Tuesday, August 14, 2007

Hey kids! Why watch cartoons when you can watch animated storybooks on your computer?

Don't want to plop your children in front of the boob tube? Want them to hear stories instead? Want them to hear someone besides their parents speaking English, Spanish, or French? Want them to interact with the material? Want to pay big bucks for the privilege? Then sign up for TumbleBooks, "e-books for e-kids"!

I'm currently previewing a very intriguing website that offers animated stories read out loud in the three languages mentioned above. The pictures are cute, the animation is simple but effective, the narration is lively (and differentiates between voices for different characters). It's done karaoke style--as the narrator speaks, the words are highlighted. (The fact that the words appear on the screen is a strength of the program in my opinion, making it more valuable than, say, watching cartoons on television.) Many of the stories (though not all the French ones) indicate what reading level they're on and how long the presentation lasts. Some stories have multiple choice comprehension quizzes or non-linguistic games associated with them (memory and picture puzzles).

The site also has some longer works--novels and plays--for adolescent and adult readers in all three languages. Unfortunately, these consist simply of the text on the screen rather than brought to life. On the other hand, there's also a nifty book report feature that asks open-ended questions about the story and either displays your answers on the screen or prints them out in a worksheet format.

I've spent more time with the French part of the site. While only 27 picture books exist in French, I was impressed by the fact that most of them are honest-to-goodness French children's books rather than French translations of the books the site offers in English. A couple even seem to be set in Africa (two books about a giraffe, and one lovely story about a boy who lives in the desert and has trouble picturing what the ocean must be like, Raconte-moi la mer). Surprisingly, TumbleBooks only has 12 children's books in Spanish, and their authors have very gringo-sounding names.

Here's what I didn't like about the site: sometimes the background sounds (monsters roaring, for example) drowned out the narration. The French books don't all have difficulty level indicated. The games are not varied enough or content-oriented for my (albeit teacherly) taste. Worst of all, the French text has too many typos and misspellings for a program this pricey. The animation and narration are so good, and the website itself is so professional, why would they bring down the quality of the product by leaving out accent marks and not proofreading?

I've mentioned the price twice--so how bad is it? $399 per year. It seems like they're targeting institutions like schools and libraries rather than individual teachers, parents, or homeschoolers. (The latter could really take advantage of this site, though! What a shame.) On the other hand, if your local library or school district subscribes, then you would probably be able to access TumbleBooks from their homepage regardless of where you are.

Exciting update! The Lafayette Public Library has just purchased a subscription to Tumblebooks! Click here for their Kids' Stuff page which will let you access the site from your home without a password.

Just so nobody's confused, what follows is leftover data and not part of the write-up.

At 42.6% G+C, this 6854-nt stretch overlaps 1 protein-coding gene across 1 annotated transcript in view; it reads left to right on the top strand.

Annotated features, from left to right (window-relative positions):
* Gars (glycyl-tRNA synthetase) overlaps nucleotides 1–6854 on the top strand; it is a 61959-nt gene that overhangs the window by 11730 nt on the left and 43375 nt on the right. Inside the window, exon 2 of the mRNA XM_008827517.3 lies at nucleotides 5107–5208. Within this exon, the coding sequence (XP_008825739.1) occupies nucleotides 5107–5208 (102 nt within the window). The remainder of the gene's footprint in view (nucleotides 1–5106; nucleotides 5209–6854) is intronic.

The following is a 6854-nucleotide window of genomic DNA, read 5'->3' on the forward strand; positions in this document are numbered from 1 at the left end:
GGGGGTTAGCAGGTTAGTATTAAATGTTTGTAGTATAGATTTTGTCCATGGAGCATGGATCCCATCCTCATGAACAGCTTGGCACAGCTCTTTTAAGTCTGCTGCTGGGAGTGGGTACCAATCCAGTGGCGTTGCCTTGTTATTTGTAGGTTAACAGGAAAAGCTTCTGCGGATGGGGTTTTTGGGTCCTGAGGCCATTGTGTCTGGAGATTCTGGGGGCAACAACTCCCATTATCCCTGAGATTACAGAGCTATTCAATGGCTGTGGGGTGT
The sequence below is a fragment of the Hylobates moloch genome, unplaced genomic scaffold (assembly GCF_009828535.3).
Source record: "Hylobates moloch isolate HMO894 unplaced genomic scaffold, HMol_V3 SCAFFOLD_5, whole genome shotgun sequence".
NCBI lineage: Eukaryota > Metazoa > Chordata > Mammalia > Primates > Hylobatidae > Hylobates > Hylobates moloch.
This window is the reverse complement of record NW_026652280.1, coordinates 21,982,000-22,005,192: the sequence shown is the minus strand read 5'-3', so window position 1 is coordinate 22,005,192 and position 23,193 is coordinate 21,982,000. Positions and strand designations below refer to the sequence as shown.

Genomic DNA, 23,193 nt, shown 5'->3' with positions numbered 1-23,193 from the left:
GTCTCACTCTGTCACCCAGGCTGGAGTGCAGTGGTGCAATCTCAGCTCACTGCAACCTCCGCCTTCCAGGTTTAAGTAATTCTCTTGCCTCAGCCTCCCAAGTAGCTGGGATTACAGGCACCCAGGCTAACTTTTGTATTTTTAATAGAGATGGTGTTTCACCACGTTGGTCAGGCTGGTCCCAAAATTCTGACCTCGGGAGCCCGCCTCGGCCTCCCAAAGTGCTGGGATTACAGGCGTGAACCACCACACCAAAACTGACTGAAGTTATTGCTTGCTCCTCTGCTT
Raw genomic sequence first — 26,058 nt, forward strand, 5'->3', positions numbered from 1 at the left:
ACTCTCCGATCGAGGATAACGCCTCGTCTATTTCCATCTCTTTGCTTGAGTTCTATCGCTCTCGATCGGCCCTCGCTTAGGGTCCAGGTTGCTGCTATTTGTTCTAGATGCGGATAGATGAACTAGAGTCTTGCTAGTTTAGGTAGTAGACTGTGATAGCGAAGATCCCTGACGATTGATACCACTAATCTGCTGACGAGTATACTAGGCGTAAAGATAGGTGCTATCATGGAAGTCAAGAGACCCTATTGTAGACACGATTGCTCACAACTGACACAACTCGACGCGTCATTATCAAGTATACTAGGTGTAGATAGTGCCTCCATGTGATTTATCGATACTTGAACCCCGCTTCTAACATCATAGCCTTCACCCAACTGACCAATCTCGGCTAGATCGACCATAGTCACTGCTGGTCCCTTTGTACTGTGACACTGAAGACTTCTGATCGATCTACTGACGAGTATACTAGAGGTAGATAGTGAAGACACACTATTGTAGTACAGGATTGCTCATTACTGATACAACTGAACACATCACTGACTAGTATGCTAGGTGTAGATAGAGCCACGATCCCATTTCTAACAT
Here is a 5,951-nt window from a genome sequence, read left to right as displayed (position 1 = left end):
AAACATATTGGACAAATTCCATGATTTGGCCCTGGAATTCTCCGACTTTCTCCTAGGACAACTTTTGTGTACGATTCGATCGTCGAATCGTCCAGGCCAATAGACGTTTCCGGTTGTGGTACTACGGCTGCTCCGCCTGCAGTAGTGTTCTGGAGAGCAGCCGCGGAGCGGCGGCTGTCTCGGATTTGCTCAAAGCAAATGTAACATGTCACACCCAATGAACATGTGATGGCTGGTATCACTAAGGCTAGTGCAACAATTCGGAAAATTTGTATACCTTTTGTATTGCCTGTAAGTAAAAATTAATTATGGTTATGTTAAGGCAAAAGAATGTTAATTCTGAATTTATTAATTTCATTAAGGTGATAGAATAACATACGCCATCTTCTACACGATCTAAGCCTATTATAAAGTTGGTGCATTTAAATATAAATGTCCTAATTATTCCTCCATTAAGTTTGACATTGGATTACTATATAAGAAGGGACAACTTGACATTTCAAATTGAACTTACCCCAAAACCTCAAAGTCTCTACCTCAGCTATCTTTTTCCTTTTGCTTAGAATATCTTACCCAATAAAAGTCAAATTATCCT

If I were an elementary or middle school teacher (doing French or ESL), I would enjoy having this site as one of my resources. It would be great, for instance, to hook the computer up to a projector and show the story to the class on the big screen as if it were a movie. And as viewers can watch either on "automatic" (the story proceeds at the pace of the narration) or "manual" (the viewer "turns" the page himself when he's ready), it lends itself to lots of "teaching moments" where I could pause to ask questions and point things out or flip backwards. As I'm a big proponent of using context to help kids learn to read, I can see myself asking the students to first describe the picture on the screen, then look for the words in the text that describe the picture, then having the narrator read the page, and finally asking the children to read the page aloud. (I'm just brainstorming at this point, since I've never actually taught elementary or middle school.) I can also see taking the class to a computer lab so each child could pick out his own book to read and watch online. (I'd take advantage of the book report feature in that case.)

But as long as the number of books in French is so limited and the price so high, I can't imagine subscribing and using TumbleBooks with my nephew and my future bilingual baby. Too bad!

Can any of you familiar with the site share your ideas about it with us? Click on "comments" to do so! And to see a post on Reading A-Z, a cheaper program offering more downloadable books (but without the narration and animation), click here.


  1. Merci Sarah pour cette evaluation du site! Comme tu l'as dit, ca pourrait vraiment etre interessant...s'il y avait plus de livres et que c'etait bien moins cher. Je vais garder le lien au cas ou dans le futur ils baissaient leurs prix. Mais franchement, ca serait chouette a avoir! Oh, et je ne sais pas si tu je l'ai dit, mais maintenant, nous allons avoir un cours service-learning, et ca sera de Preschool a Grade 6! Ca grandit!:) Merci pour toute ton aide!:) Frede

  2. Thanks for the ideas! My adult class wants me to read them children's books and I didn't know what to do with them.